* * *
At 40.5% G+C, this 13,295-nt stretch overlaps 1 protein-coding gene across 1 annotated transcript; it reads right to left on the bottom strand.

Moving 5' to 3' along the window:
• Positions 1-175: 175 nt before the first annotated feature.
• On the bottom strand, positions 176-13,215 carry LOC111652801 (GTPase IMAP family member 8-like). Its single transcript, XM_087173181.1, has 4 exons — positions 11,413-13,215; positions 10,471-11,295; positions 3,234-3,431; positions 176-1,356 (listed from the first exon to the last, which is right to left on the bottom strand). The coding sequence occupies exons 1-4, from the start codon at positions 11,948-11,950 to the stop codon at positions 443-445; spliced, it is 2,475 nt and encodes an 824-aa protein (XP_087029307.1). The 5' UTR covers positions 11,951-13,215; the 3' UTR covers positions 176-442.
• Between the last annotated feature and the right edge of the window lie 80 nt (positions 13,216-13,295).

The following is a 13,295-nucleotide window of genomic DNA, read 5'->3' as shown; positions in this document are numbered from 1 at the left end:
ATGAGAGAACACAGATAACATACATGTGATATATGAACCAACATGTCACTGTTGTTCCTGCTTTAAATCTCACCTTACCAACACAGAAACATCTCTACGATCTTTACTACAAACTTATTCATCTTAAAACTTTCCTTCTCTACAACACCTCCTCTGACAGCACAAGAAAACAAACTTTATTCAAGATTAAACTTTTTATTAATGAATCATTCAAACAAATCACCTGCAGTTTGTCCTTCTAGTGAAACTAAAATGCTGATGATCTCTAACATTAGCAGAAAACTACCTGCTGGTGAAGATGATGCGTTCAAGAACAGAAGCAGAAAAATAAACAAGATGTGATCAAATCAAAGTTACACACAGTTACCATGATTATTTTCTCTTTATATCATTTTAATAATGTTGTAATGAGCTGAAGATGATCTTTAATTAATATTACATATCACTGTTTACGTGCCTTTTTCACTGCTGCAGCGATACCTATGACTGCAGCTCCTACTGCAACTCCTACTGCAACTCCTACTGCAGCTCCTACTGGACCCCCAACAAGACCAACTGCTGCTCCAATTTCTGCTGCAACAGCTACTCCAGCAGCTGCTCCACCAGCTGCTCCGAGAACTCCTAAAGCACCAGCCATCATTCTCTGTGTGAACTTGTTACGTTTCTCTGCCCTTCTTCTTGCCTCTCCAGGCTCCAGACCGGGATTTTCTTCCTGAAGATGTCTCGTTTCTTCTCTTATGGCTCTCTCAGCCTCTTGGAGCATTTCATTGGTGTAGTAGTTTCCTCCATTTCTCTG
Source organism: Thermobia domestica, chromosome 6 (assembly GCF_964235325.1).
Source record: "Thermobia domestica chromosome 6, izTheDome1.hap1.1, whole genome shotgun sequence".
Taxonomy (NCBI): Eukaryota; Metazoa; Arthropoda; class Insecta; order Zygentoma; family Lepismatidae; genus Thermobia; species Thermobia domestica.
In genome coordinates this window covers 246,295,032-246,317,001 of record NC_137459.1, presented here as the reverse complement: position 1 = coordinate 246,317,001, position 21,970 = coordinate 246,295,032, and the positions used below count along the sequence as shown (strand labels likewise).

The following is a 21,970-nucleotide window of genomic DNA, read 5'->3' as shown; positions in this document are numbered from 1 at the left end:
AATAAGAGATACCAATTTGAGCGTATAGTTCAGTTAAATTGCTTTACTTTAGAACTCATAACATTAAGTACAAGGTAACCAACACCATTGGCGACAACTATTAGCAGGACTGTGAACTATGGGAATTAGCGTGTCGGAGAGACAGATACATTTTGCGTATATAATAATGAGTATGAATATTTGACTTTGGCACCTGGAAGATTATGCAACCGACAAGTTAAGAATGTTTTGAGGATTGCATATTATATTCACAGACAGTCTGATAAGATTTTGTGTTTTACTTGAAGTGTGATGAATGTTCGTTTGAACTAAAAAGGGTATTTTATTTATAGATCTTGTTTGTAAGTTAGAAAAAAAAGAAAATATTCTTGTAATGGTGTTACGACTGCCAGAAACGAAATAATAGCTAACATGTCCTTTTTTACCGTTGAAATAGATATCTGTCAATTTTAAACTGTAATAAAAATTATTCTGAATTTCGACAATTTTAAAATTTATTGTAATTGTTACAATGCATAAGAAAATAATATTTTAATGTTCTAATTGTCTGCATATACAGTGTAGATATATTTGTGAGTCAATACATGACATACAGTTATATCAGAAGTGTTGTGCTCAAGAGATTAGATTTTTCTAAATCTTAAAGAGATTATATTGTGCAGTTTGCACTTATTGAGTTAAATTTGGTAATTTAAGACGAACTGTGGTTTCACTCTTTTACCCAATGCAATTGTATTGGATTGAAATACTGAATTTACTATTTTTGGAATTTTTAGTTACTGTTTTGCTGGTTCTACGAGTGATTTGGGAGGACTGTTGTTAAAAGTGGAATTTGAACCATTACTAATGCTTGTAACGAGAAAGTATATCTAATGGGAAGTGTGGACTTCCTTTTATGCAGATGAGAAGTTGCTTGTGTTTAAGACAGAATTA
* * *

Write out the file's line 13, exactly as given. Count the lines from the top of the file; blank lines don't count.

AATAAGAGATACCAATTTGAGCGTATAGTTCAGTTAAATTGCTTTACTTTAGAACTCATAACATTAAGTACAAGGTAACCAACACCATTGGCGACAACTATTAGCAGGACTGTGAACTATGGGAATTAGCGTGTCGGAGAGACAGATACATTTTGCGTATATAATAATGAGTATGAATATTTGACTTTGGCACCTGGAAGATTATGCAACCGACAAGTTAAGAATGTTTTGAGGATTGCATATTATATTCACAGACAGTCTGATAAGATTTTGTGTTTTACTTGAAGTGTGATGAATGTTCGTTTGAACTAAAAAGGGTATTTTATTTATAGATCTTGTTTGTAAGTTAGAAAAAAAAGAAAATATTCTTGTAATGGTGTTACGACTGCCAGAAACGAAATAATAGCTAACATGTCCTTTTTTACCGTTGAAATAGATATCTGTCAATTTTAAACTGTAATAAAAATTATTCTGAATTTCGACAATTTTAAAATTTATTGTAATTGTTACAATGCATAAGAAAATAATATTTTAATGTTCTAATTGTCTGCATATACAGTGTAGATATATTTGTGAGTCAATACATGACATACAGTTATATCAGAAGTGTTGTGCTCAAGAGATTAGATTTTTCTAAATCTTAAAGAGATTATATTGTGCAGTTTGCACTTATTGAGTTAAATTTGGTAATTTAAGACGAACTGTGGTTTCACTCTTTTACCCAATGCAATTGTATTGGATTGAAATACTGAATTTACTATTTTTGGAATTTTTAGTTACTGTTTTGCTGGTTCTACGAGTGATTTGGGAGGACTGTTGTTAAAAGTGGAATTTGAACCATTACTAATGCTTGTAACGAGAAAGTATATCTAATGGGAAGTGTGGACTTCCTTTTATGCAGATGAGAAGTTGCTTGTGTTTAAGACAGAATTA